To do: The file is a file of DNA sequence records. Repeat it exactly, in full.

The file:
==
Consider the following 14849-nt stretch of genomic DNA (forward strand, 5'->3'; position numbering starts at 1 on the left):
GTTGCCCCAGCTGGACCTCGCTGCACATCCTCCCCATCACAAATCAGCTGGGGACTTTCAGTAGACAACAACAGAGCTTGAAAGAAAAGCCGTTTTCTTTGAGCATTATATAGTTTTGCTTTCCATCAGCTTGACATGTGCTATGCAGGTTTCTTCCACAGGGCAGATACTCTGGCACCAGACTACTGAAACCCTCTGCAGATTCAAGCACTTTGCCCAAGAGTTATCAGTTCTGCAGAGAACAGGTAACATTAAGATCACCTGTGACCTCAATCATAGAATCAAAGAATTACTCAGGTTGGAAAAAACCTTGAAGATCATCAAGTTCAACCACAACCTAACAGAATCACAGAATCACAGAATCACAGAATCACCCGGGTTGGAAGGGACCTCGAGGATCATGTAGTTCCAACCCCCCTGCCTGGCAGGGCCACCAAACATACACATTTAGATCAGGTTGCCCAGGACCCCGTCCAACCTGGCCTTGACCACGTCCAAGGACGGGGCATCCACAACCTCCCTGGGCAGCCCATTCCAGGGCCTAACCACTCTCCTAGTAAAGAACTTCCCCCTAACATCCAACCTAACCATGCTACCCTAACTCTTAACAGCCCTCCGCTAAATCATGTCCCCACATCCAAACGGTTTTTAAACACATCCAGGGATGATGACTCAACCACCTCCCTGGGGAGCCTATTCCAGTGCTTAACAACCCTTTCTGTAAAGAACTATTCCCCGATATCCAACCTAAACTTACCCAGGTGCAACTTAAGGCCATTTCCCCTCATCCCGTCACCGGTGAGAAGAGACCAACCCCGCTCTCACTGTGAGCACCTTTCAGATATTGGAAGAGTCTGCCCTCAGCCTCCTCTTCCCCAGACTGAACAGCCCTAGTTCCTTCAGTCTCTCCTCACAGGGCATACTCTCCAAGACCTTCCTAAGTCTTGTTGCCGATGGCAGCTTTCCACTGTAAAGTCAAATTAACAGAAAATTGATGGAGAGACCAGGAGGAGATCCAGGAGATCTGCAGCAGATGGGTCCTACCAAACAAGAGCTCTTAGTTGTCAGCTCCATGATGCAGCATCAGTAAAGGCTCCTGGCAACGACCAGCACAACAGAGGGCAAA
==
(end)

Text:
Consider the following 14849-nt stretch of genomic DNA (forward strand, 5'->3'; position numbering starts at 1 on the left):
GTTGCCCCAGCTGGACCTCGCTGCACATCCTCCCCATCACAAATCAGCTGGGGACTTTCAGTAGACAACAACAGAGCTTGAAAGAAAAGCCGTTTTCTTTGAGCATTATATAGTTTTGCTTTCCATCAGCTTGACATGTGCTATGCAGGTTTCTTCCACAGGGCAGATACTCTGGCACCAGACTACTGAAACCCTCTGCAGATTCAAGCACTTTGCCCAAGAGTTATCAGTTCTGCAGAGAACAGGTAACATTAAGATCACCTGTGACCTCAATCATAGAATCAAAGAATTACTCAGGTTGGAAAAAACCTTGAAGATCATCAAGTTCAACCACAACCTAACAGAATCACAGAATCACAGAATCACAGAATCACCCGGGTTGGAAGGGACCTCGAGGATCATGTAGTTCCAACCCCCCTGCCTGGCAGGGCCACCAAACATACACATTTAGATCAGGTTGCCCAGGACCCCGTCCAACCTGGCCTTGACCACGTCCAAGGACGGGGCATCCACAACCTCCCTGGGCAGCCCATTCCAGGGCCTAACCACTCTCCTAGTAAAGAACTTCCCCCTAACATCCAACCTAACCATGCTACCCTAACTCTTAACAGCCCTCCGCTAAATCATGTCCCCACATCCAAACGGTTTTTAAACACATCCAGGGATGATGACTCAACCACCTCCCTGGGGAGCCTATTCCAGTGCTTAACAACCCTTTCTGTAAAGAACTATTCCCCGATATCCAACCTAAACTTACCCAGGTGCAACTTAAGGCCATTTCCCCTCATCCCGTCACCGGTGAGAAGAGACCAACCCCGCTCTCACTGTGAGCACCTTTCAGATATTGGAAGAGTCTGCCCTCAGCCTCCTCTTCCCCAGACTGAACAGCCCTAGTTCCTTCAGTCTCTCCTCACAGGGCATACTCTCCAAGACCTTCCTAAGTCTTGTTGCCGATGGCAGCTTTCCACTGTAAAGTCAAATTAACAGAAAATTGATGGAGAGACCAGGAGGAGATCCAGGAGATCTGCAGCAGATGGGTCCTACCAAACAAGAGCTCTTAGTTGTCAGCTCCATGATGCAGCATCAGTAAAGGCTCCTGGCAACGACCAGCACAACAGAGGGCAAA